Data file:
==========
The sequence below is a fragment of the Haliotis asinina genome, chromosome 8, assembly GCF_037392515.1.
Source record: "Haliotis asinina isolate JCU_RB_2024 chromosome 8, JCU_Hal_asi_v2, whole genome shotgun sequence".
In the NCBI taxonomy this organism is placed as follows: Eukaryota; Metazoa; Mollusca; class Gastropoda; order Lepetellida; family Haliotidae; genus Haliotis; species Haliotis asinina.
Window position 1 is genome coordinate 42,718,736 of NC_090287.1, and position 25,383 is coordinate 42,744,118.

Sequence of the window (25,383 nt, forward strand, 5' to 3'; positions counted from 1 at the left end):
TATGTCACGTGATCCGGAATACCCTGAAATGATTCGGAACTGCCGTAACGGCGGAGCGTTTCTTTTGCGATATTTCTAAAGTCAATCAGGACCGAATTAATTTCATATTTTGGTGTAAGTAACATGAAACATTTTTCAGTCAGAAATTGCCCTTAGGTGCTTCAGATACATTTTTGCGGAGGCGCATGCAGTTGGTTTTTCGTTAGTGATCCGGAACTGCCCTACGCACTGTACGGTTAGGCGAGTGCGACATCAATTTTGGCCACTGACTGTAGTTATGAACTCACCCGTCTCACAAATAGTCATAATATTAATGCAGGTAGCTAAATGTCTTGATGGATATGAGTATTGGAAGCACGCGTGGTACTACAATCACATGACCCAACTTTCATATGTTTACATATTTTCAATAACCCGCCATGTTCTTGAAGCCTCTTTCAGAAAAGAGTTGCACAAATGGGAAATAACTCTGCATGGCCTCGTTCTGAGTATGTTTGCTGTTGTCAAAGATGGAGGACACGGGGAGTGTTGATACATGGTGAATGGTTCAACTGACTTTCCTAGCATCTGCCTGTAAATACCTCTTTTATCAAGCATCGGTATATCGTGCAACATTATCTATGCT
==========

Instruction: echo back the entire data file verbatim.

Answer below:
The sequence below is a fragment of the Haliotis asinina genome, chromosome 8, assembly GCF_037392515.1.
Source record: "Haliotis asinina isolate JCU_RB_2024 chromosome 8, JCU_Hal_asi_v2, whole genome shotgun sequence".
In the NCBI taxonomy this organism is placed as follows: Eukaryota; Metazoa; Mollusca; class Gastropoda; order Lepetellida; family Haliotidae; genus Haliotis; species Haliotis asinina.
Window position 1 is genome coordinate 42,718,736 of NC_090287.1, and position 25,383 is coordinate 42,744,118.

Sequence of the window (25,383 nt, forward strand, 5' to 3'; positions counted from 1 at the left end):
TATGTCACGTGATCCGGAATACCCTGAAATGATTCGGAACTGCCGTAACGGCGGAGCGTTTCTTTTGCGATATTTCTAAAGTCAATCAGGACCGAATTAATTTCATATTTTGGTGTAAGTAACATGAAACATTTTTCAGTCAGAAATTGCCCTTAGGTGCTTCAGATACATTTTTGCGGAGGCGCATGCAGTTGGTTTTTCGTTAGTGATCCGGAACTGCCCTACGCACTGTACGGTTAGGCGAGTGCGACATCAATTTTGGCCACTGACTGTAGTTATGAACTCACCCGTCTCACAAATAGTCATAATATTAATGCAGGTAGCTAAATGTCTTGATGGATATGAGTATTGGAAGCACGCGTGGTACTACAATCACATGACCCAACTTTCATATGTTTACATATTTTCAATAACCCGCCATGTTCTTGAAGCCTCTTTCAGAAAAGAGTTGCACAAATGGGAAATAACTCTGCATGGCCTCGTTCTGAGTATGTTTGCTGTTGTCAAAGATGGAGGACACGGGGAGTGTTGATACATGGTGAATGGTTCAACTGACTTTCCTAGCATCTGCCTGTAAATACCTCTTTTATCAAGCATCGGTATATCGTGCAACATTATCTATGCT